According to a report released Wednesday by the Brennan Center for Justice at the New York University School of Law, a half-million Americans in 10 states are at risk of being unable to vote. Those 10 states have voter identification laws and the NYU report finds that while legal precedent requires states to provide free voter IDs to eligible residents who don't have them, there are barriers that could prevent many Americans from voting in November. About 11 percent of eligible voters lack current government-issued photo IDs, and "seniors, low-income individuals [and] minority voters are particularly over-represented within that group," the report's co-author Keesha Gaskins told reporters in a conference call.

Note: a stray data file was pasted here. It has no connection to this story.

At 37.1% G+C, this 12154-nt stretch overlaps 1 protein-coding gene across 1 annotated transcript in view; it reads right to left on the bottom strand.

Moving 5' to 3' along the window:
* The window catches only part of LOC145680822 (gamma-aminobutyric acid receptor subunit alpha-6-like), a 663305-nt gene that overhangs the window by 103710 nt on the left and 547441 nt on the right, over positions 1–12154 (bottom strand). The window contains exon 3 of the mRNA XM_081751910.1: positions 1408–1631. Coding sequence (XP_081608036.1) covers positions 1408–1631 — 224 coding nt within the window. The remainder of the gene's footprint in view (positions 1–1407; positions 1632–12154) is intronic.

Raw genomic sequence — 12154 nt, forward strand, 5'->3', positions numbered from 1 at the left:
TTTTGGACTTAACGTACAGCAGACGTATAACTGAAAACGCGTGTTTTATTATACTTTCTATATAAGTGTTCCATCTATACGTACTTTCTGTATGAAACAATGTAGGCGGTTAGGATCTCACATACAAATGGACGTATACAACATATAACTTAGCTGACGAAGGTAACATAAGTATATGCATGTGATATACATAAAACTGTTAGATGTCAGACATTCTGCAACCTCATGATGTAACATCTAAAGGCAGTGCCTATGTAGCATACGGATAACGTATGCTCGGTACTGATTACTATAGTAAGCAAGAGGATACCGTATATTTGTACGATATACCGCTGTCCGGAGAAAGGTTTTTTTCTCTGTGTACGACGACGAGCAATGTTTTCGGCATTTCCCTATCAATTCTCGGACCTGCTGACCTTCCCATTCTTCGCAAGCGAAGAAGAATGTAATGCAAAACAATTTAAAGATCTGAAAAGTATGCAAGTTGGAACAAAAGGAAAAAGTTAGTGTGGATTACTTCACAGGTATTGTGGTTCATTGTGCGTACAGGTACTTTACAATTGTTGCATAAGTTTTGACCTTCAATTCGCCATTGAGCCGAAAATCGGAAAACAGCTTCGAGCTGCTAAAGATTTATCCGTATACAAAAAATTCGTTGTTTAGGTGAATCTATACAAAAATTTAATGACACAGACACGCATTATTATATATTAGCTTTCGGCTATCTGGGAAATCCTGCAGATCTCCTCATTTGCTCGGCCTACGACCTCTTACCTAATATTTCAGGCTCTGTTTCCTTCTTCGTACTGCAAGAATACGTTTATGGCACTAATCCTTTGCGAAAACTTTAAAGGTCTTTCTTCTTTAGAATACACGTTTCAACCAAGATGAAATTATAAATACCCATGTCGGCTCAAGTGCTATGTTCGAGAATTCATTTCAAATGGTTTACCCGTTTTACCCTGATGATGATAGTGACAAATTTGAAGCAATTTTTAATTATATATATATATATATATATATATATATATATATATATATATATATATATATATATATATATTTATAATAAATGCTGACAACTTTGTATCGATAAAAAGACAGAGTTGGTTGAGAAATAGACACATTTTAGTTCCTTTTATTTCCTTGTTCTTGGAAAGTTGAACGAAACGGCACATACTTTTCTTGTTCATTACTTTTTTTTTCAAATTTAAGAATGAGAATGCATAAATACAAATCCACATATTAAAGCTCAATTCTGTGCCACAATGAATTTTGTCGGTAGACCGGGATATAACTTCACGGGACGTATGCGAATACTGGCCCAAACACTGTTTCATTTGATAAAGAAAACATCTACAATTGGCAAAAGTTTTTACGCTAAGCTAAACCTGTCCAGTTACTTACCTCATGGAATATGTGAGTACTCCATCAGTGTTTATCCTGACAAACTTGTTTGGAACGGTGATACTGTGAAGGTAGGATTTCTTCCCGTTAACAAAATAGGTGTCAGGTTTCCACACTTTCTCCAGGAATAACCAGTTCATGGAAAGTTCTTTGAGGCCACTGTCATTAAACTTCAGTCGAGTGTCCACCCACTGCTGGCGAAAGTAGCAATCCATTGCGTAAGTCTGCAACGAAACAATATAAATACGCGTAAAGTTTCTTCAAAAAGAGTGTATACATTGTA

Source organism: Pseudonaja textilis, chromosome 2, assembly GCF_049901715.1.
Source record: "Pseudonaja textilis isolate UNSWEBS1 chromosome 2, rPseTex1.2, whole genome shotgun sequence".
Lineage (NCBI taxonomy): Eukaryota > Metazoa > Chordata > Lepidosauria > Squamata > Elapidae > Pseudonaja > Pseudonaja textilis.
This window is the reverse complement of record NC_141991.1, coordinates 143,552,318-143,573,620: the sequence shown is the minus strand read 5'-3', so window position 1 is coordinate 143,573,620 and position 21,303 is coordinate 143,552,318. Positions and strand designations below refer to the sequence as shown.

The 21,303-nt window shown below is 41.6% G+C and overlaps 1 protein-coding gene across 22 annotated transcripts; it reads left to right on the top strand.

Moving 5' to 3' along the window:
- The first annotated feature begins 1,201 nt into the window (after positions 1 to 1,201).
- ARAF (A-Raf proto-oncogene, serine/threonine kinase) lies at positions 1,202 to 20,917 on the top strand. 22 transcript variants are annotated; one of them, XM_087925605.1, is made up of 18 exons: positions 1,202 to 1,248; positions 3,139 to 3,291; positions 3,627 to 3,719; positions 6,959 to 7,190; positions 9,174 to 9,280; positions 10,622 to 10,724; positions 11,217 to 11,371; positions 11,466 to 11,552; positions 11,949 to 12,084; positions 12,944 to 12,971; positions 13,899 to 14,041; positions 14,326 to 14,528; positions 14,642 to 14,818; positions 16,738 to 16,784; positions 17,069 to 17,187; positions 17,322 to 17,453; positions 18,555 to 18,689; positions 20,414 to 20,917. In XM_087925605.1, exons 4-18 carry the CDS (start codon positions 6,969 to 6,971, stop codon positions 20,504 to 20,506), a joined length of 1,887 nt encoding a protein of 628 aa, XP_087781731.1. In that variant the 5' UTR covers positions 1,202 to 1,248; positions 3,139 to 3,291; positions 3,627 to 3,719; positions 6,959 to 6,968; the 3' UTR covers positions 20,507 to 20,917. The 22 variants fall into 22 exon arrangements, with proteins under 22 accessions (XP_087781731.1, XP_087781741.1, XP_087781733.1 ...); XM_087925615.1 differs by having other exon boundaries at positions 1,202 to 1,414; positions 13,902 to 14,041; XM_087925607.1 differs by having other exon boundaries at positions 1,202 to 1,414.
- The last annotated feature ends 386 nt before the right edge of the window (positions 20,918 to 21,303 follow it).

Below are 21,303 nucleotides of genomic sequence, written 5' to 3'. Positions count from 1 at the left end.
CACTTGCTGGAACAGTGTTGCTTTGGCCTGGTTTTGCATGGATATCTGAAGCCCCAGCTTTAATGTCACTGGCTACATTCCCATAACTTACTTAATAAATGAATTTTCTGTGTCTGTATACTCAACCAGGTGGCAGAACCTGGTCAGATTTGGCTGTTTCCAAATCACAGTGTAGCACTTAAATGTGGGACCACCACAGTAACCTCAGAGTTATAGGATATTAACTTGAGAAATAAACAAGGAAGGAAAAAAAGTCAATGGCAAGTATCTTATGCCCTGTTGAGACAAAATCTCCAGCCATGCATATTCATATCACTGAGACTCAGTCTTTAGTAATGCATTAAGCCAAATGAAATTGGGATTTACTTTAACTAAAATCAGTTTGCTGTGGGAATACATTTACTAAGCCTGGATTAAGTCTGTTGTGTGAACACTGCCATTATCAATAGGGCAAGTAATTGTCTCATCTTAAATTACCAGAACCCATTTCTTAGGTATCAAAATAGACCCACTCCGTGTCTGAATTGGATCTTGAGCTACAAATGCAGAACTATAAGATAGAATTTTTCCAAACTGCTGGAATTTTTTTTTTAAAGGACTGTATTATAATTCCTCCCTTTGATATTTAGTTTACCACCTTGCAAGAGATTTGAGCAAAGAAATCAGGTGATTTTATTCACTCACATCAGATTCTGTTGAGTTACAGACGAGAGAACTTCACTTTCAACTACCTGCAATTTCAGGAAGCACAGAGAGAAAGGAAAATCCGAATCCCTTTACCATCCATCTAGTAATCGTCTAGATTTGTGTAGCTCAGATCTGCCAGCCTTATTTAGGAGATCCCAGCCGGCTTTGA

Alabama, Georgia, Indiana, Kansas, Mississippi, Pennsylvania, South Carolina, Tennessee, Texas, and Wisconsin are the states with restrictive voter ID laws. Yet, among the report's findings, nearly 500,000 eligible voters do not have access to a vehicle and live more than 10 miles from the nearest state ID-issuing office that is open more than two days a week. More than 10 million eligible voters in those states live more than 10 miles from such offices, a number that includes 1.2 million eligible Black voters and 500,000 eligible Hispanic voters.

Read it at Chicago Tribune.